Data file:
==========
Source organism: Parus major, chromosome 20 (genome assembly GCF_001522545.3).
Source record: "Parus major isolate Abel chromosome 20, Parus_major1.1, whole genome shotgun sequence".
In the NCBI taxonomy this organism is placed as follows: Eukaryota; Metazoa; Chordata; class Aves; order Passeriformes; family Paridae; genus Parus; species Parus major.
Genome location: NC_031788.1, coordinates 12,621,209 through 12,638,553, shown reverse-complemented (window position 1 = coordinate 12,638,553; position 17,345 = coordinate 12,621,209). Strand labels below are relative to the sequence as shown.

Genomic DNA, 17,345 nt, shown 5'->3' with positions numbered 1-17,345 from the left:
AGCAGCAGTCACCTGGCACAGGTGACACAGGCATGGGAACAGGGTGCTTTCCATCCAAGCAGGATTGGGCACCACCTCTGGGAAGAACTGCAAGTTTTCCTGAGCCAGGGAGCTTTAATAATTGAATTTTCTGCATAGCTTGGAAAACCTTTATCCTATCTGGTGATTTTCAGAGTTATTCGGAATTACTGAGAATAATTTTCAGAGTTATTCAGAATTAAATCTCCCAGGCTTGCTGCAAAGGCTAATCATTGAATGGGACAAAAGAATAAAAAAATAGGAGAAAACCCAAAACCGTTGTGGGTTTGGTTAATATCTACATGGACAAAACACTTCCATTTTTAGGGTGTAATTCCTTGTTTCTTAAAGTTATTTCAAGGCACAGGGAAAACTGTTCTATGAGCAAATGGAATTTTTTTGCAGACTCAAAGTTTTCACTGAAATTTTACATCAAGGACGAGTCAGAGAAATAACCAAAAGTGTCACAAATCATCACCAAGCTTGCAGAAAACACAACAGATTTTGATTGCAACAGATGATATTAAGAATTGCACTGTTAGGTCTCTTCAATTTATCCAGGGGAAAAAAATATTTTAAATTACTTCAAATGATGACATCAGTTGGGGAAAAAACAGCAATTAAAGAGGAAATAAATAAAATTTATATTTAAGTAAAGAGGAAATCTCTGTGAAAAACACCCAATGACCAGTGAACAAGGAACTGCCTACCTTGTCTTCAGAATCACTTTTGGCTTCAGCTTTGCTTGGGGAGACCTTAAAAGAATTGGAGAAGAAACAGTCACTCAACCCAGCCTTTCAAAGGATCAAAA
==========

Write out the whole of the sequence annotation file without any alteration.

Source organism: Parus major, chromosome 20 (genome assembly GCF_001522545.3).
Source record: "Parus major isolate Abel chromosome 20, Parus_major1.1, whole genome shotgun sequence".
In the NCBI taxonomy this organism is placed as follows: Eukaryota; Metazoa; Chordata; class Aves; order Passeriformes; family Paridae; genus Parus; species Parus major.
Genome location: NC_031788.1, coordinates 12,621,209 through 12,638,553, shown reverse-complemented (window position 1 = coordinate 12,638,553; position 17,345 = coordinate 12,621,209). Strand labels below are relative to the sequence as shown.

Genomic DNA, 17,345 nt, shown 5'->3' with positions numbered 1-17,345 from the left:
AGCAGCAGTCACCTGGCACAGGTGACACAGGCATGGGAACAGGGTGCTTTCCATCCAAGCAGGATTGGGCACCACCTCTGGGAAGAACTGCAAGTTTTCCTGAGCCAGGGAGCTTTAATAATTGAATTTTCTGCATAGCTTGGAAAACCTTTATCCTATCTGGTGATTTTCAGAGTTATTCGGAATTACTGAGAATAATTTTCAGAGTTATTCAGAATTAAATCTCCCAGGCTTGCTGCAAAGGCTAATCATTGAATGGGACAAAAGAATAAAAAAATAGGAGAAAACCCAAAACCGTTGTGGGTTTGGTTAATATCTACATGGACAAAACACTTCCATTTTTAGGGTGTAATTCCTTGTTTCTTAAAGTTATTTCAAGGCACAGGGAAAACTGTTCTATGAGCAAATGGAATTTTTTTGCAGACTCAAAGTTTTCACTGAAATTTTACATCAAGGACGAGTCAGAGAAATAACCAAAAGTGTCACAAATCATCACCAAGCTTGCAGAAAACACAACAGATTTTGATTGCAACAGATGATATTAAGAATTGCACTGTTAGGTCTCTTCAATTTATCCAGGGGAAAAAAATATTTTAAATTACTTCAAATGATGACATCAGTTGGGGAAAAAACAGCAATTAAAGAGGAAATAAATAAAATTTATATTTAAGTAAAGAGGAAATCTCTGTGAAAAACACCCAATGACCAGTGAACAAGGAACTGCCTACCTTGTCTTCAGAATCACTTTTGGCTTCAGCTTTGCTTGGGGAGACCTTAAAAGAATTGGAGAAGAAACAGTCACTCAACCCAGCCTTTCAAAGGATCAAAA